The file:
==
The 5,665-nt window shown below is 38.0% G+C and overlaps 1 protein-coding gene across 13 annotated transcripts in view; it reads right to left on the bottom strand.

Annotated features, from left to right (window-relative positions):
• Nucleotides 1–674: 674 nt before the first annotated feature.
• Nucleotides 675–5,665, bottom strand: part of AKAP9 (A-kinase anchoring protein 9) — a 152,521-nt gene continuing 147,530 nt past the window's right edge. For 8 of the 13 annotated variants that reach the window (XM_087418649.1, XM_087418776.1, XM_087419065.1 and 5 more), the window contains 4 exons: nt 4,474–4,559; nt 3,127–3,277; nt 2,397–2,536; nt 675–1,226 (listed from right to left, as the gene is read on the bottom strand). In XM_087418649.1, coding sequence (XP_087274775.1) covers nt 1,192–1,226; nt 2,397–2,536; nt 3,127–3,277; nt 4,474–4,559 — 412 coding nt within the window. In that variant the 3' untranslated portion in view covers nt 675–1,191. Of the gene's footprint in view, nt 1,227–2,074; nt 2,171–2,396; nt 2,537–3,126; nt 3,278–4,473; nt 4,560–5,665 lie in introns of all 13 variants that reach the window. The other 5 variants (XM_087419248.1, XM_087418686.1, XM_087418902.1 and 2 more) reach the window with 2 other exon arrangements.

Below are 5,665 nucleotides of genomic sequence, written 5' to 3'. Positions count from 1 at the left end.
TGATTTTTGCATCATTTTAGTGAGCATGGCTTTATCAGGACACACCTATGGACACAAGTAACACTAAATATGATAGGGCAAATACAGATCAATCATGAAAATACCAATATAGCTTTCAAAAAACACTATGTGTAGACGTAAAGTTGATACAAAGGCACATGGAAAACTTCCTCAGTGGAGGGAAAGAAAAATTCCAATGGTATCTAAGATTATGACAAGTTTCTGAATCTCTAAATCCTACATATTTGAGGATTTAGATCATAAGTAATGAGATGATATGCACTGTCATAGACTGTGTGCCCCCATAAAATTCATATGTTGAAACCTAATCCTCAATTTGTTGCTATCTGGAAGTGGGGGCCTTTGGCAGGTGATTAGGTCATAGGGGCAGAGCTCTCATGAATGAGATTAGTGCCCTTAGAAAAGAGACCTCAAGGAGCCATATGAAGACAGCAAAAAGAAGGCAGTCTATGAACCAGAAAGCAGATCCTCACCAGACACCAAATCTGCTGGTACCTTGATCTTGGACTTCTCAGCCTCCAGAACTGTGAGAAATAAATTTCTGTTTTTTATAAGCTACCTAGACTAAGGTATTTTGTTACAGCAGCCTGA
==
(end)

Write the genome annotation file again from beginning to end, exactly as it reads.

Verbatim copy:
The 5,665-nt window shown below is 38.0% G+C and overlaps 1 protein-coding gene across 13 annotated transcripts in view; it reads right to left on the bottom strand.

Annotated features, from left to right (window-relative positions):
• Nucleotides 1–674: 674 nt before the first annotated feature.
• Nucleotides 675–5,665, bottom strand: part of AKAP9 (A-kinase anchoring protein 9) — a 152,521-nt gene continuing 147,530 nt past the window's right edge. For 8 of the 13 annotated variants that reach the window (XM_087418649.1, XM_087418776.1, XM_087419065.1 and 5 more), the window contains 4 exons: nt 4,474–4,559; nt 3,127–3,277; nt 2,397–2,536; nt 675–1,226 (listed from right to left, as the gene is read on the bottom strand). In XM_087418649.1, coding sequence (XP_087274775.1) covers nt 1,192–1,226; nt 2,397–2,536; nt 3,127–3,277; nt 4,474–4,559 — 412 coding nt within the window. In that variant the 3' untranslated portion in view covers nt 675–1,191. Of the gene's footprint in view, nt 1,227–2,074; nt 2,171–2,396; nt 2,537–3,126; nt 3,278–4,473; nt 4,560–5,665 lie in introns of all 13 variants that reach the window. The other 5 variants (XM_087419248.1, XM_087418686.1, XM_087418902.1 and 2 more) reach the window with 2 other exon arrangements.

Below are 5,665 nucleotides of genomic sequence, written 5' to 3'. Positions count from 1 at the left end.
TGATTTTTGCATCATTTTAGTGAGCATGGCTTTATCAGGACACACCTATGGACACAAGTAACACTAAATATGATAGGGCAAATACAGATCAATCATGAAAATACCAATATAGCTTTCAAAAAACACTATGTGTAGACGTAAAGTTGATACAAAGGCACATGGAAAACTTCCTCAGTGGAGGGAAAGAAAAATTCCAATGGTATCTAAGATTATGACAAGTTTCTGAATCTCTAAATCCTACATATTTGAGGATTTAGATCATAAGTAATGAGATGATATGCACTGTCATAGACTGTGTGCCCCCATAAAATTCATATGTTGAAACCTAATCCTCAATTTGTTGCTATCTGGAAGTGGGGGCCTTTGGCAGGTGATTAGGTCATAGGGGCAGAGCTCTCATGAATGAGATTAGTGCCCTTAGAAAAGAGACCTCAAGGAGCCATATGAAGACAGCAAAAAGAAGGCAGTCTATGAACCAGAAAGCAGATCCTCACCAGACACCAAATCTGCTGGTACCTTGATCTTGGACTTCTCAGCCTCCAGAACTGTGAGAAATAAATTTCTGTTTTTTATAAGCTACCTAGACTAAGGTATTTTGTTACAGCAGCCTGA